Opinion: WEA asks state Supreme Court to ignore voters and blow open the door for income taxes

Jason Mercier of the Washington Policy Center reveals information from a brief filed by the Washington Education Association.
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Jason Mercier of the Washington Policy Center reveals information from a brief filed by the Washington Education Association

Jason Mercier
Washington Policy Center

On March 1, an Inslee appointed judge in Douglas County Superior Court ruled that the capital gains income tax adopted last year (SB 5096) is an unconstitutional graduated income tax. The Attorney General is asking the state Supreme Court to take direct review of this case and bypass the Court of Appeals. 

Jason Mercier
Jason Mercier

Various briefs have already been filed including one from the Washington Education Association (WEA). The WEA’s brief asks the justices to overturn nearly a century of consistent court rulings that say you own your income. The WEA wants this to happen so that a graduated income tax can be imposed without a constitutional amendment or voter approval. Washington voters have already rejected six constitutional amendments to allow a graduated income tax (10 income tax ballot measures rejected in total).

From the WEA’s brief:

“The Constitution’s definition of property as ‘everything . . . subject to ownership’ does not answer the relevant question, it simply raises it: Is income subject to ownership? The nature of income is not that of a static asset subject to ownership that can be kept or sold, such as land (tangible property) or stocks and bonds (intangible property). Rather, income is better characterized as money in motion, a nontransferrable expectancy that is earned either from time worked or the outcome of a business and is taxed accordingly . . . If this Court rules ESSB 5096 imposes an income tax, it should revisit Culliton and progeny.”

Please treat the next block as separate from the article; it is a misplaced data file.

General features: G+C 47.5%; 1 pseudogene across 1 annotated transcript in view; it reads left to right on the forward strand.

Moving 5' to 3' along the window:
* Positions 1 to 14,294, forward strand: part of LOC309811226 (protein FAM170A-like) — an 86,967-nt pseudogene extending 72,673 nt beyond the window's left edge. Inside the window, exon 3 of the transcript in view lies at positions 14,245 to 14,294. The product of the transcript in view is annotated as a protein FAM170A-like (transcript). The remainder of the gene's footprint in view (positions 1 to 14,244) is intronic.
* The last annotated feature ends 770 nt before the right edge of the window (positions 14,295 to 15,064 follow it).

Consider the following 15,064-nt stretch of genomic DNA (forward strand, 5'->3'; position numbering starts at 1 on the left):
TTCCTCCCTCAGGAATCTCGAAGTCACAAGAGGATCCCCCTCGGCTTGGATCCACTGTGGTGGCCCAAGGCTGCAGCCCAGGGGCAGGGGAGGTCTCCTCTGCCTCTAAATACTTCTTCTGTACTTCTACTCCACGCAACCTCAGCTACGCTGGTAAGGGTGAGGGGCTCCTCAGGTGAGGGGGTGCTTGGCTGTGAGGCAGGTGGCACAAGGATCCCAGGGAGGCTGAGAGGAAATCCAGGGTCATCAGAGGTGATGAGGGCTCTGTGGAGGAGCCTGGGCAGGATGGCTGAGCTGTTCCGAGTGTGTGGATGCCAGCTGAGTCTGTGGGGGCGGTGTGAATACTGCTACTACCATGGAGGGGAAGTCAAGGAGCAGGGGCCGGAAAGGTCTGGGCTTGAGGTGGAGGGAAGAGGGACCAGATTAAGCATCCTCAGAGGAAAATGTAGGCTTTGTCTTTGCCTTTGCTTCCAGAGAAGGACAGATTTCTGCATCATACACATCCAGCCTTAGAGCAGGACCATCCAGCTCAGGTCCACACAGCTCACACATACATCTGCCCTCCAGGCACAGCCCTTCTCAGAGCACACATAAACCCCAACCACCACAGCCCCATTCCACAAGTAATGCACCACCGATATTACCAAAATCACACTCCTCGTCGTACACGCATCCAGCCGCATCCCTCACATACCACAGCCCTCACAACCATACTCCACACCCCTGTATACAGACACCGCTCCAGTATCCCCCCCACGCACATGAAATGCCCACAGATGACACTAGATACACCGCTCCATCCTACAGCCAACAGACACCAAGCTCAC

This request from the WEA for the court to rule that you don’t own our income follows the strategy of lawmakers that adopted the unconstitutional capital gains income tax hoping for just this outcome.

Consider this 2018 email from Sen. Jamie Pedersen obtained via public records (page 1 of pdf):

“But the more important benefit of passing a capital gains tax is on the legal side, from my perspective. The other side will challenge it as an unconstitutional property tax. This will give the Supreme Court the opportunity to revisit its bad decisions from 1934 and 1951 that income is property and will make it possible, if we succeed, to enact a progressive income tax with a simple majority vote.”

The plaintiffs who successfully sued to have the unconstitutional capital gains income tax overturned are obviously objecting to this effort to impose an income tax by “judicial fiat.” They explain to the justices in their brief: